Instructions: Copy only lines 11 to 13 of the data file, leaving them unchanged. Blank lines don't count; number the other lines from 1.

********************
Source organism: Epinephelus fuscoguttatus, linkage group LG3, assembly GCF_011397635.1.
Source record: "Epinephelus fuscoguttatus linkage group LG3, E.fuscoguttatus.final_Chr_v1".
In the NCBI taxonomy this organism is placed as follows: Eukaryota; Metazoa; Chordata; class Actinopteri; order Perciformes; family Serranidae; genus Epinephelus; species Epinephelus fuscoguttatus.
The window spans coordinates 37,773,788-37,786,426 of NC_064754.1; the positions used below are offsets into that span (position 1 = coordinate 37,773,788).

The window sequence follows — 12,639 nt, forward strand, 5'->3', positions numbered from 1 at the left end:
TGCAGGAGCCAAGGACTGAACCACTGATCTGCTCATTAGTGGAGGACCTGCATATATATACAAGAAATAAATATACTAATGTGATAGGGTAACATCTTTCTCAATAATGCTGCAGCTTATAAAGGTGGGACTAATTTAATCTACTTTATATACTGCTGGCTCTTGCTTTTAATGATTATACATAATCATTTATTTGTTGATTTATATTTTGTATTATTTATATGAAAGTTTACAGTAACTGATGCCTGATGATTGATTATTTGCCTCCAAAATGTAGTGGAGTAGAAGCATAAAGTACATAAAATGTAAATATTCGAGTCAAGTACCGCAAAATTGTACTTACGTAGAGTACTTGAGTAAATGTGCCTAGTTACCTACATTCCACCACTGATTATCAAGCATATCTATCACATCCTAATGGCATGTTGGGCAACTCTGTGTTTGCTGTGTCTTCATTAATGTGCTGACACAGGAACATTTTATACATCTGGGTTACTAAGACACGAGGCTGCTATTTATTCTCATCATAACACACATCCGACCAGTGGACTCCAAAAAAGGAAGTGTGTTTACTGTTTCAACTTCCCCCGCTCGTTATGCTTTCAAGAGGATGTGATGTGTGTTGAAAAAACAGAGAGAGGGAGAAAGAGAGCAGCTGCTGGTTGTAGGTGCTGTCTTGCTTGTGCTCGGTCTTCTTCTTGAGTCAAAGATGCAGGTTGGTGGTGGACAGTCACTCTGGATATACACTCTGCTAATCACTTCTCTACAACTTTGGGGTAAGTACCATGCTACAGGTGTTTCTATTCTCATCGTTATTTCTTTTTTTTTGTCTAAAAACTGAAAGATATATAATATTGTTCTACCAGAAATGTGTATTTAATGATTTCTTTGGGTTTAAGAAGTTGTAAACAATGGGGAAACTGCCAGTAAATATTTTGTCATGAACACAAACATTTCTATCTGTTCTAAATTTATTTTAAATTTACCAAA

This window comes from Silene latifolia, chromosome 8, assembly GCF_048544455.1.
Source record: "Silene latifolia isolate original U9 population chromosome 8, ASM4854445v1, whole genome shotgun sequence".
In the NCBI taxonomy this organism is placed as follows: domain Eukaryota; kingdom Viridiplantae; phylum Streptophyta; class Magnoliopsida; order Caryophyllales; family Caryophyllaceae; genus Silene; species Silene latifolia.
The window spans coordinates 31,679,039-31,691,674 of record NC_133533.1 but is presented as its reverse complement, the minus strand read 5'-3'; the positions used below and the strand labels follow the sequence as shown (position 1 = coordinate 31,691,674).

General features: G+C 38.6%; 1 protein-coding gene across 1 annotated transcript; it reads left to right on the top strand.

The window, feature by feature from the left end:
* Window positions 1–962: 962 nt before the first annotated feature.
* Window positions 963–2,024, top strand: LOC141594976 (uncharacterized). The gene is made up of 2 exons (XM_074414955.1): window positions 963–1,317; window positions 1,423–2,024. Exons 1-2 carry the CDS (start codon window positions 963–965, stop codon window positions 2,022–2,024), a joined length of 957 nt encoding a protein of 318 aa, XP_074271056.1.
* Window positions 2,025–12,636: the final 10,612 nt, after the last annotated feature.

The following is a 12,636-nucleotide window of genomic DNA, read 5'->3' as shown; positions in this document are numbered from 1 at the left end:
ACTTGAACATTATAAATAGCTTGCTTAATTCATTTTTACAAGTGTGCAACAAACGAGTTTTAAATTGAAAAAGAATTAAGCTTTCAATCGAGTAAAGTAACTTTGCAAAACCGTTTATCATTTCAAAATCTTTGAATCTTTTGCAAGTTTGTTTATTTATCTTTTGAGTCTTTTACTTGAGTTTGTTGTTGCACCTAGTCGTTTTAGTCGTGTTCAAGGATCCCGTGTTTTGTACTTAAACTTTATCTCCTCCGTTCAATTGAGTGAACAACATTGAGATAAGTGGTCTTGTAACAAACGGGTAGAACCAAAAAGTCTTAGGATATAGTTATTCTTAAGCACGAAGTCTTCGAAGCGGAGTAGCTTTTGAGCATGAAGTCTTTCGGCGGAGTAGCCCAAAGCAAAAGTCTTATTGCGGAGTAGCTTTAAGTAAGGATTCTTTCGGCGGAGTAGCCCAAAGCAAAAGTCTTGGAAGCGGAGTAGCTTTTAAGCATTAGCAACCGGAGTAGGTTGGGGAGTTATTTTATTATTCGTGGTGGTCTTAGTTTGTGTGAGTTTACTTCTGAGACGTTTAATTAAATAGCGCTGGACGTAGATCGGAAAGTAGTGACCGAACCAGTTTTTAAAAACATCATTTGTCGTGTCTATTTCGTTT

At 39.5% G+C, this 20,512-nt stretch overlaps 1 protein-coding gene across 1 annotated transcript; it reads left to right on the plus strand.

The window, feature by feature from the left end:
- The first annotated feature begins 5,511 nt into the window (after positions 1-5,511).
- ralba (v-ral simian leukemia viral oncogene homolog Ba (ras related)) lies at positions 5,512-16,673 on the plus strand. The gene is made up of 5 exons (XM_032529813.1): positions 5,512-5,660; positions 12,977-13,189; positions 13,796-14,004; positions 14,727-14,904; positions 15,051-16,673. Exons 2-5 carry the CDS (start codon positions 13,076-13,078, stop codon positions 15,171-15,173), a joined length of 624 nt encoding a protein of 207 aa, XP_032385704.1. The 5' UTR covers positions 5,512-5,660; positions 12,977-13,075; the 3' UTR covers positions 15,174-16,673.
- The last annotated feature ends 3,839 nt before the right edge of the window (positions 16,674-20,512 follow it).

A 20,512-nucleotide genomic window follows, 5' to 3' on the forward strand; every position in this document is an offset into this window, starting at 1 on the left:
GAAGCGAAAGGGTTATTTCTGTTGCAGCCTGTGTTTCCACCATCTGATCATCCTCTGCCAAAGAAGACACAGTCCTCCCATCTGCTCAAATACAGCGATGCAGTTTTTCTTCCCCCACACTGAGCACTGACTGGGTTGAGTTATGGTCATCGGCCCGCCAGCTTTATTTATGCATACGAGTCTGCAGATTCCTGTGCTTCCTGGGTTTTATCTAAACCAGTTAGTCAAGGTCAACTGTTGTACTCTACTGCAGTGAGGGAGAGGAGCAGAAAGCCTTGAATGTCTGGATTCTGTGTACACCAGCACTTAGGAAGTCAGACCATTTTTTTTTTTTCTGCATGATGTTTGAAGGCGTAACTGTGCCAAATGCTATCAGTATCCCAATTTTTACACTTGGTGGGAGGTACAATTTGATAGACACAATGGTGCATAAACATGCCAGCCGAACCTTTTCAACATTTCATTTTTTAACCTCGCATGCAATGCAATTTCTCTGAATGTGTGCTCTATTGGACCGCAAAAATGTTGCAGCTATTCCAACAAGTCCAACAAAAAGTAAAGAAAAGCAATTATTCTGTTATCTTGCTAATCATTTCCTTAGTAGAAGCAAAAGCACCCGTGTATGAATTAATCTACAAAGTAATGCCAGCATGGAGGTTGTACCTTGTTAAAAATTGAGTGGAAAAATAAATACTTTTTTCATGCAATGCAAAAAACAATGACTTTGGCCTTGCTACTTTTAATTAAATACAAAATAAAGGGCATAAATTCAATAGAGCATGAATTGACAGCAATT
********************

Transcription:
General features: G+C 38.6%; 1 protein-coding gene across 1 annotated transcript; it reads left to right on the top strand.

The window, feature by feature from the left end:
* Window positions 1–962: 962 nt before the first annotated feature.